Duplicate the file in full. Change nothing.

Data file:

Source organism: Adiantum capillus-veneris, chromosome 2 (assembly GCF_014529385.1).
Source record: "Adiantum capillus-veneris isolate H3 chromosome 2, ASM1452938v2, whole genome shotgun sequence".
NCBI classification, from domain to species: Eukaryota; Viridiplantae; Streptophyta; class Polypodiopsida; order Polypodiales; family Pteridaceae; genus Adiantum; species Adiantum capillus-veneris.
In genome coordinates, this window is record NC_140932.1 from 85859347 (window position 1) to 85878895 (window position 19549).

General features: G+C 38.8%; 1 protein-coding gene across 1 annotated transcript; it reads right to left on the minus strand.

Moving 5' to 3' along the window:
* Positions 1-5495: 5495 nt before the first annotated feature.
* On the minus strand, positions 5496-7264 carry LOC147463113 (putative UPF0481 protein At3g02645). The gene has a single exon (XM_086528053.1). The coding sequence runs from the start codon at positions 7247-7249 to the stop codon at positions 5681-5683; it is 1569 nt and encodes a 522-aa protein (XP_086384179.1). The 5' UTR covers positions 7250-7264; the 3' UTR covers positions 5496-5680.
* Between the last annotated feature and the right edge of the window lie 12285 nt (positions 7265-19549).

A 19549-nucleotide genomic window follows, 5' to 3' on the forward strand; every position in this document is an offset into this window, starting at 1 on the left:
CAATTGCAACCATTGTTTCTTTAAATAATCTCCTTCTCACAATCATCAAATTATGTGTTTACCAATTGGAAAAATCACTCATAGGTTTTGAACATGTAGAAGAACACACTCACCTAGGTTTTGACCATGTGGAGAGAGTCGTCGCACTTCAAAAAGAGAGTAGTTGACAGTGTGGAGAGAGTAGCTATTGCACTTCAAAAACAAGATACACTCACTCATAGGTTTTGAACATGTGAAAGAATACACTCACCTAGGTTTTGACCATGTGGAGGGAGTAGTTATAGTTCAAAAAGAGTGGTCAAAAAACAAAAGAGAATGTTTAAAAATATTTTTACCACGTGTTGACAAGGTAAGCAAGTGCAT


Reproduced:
Source organism: Adiantum capillus-veneris, chromosome 2 (assembly GCF_014529385.1).
Source record: "Adiantum capillus-veneris isolate H3 chromosome 2, ASM1452938v2, whole genome shotgun sequence".
NCBI classification, from domain to species: Eukaryota; Viridiplantae; Streptophyta; class Polypodiopsida; order Polypodiales; family Pteridaceae; genus Adiantum; species Adiantum capillus-veneris.
In genome coordinates, this window is record NC_140932.1 from 85859347 (window position 1) to 85878895 (window position 19549).

General features: G+C 38.8%; 1 protein-coding gene across 1 annotated transcript; it reads right to left on the minus strand.

Moving 5' to 3' along the window:
* Positions 1-5495: 5495 nt before the first annotated feature.
* On the minus strand, positions 5496-7264 carry LOC147463113 (putative UPF0481 protein At3g02645). The gene has a single exon (XM_086528053.1). The coding sequence runs from the start codon at positions 7247-7249 to the stop codon at positions 5681-5683; it is 1569 nt and encodes a 522-aa protein (XP_086384179.1). The 5' UTR covers positions 7250-7264; the 3' UTR covers positions 5496-5680.
* Between the last annotated feature and the right edge of the window lie 12285 nt (positions 7265-19549).

A 19549-nucleotide genomic window follows, 5' to 3' on the forward strand; every position in this document is an offset into this window, starting at 1 on the left:
CAATTGCAACCATTGTTTCTTTAAATAATCTCCTTCTCACAATCATCAAATTATGTGTTTACCAATTGGAAAAATCACTCATAGGTTTTGAACATGTAGAAGAACACACTCACCTAGGTTTTGACCATGTGGAGAGAGTCGTCGCACTTCAAAAAGAGAGTAGTTGACAGTGTGGAGAGAGTAGCTATTGCACTTCAAAAACAAGATACACTCACTCATAGGTTTTGAACATGTGAAAGAATACACTCACCTAGGTTTTGACCATGTGGAGGGAGTAGTTATAGTTCAAAAAGAGTGGTCAAAAAACAAAAGAGAATGTTTAAAAATATTTTTACCACGTGTTGACAAGGTAAGCAAGTGCAT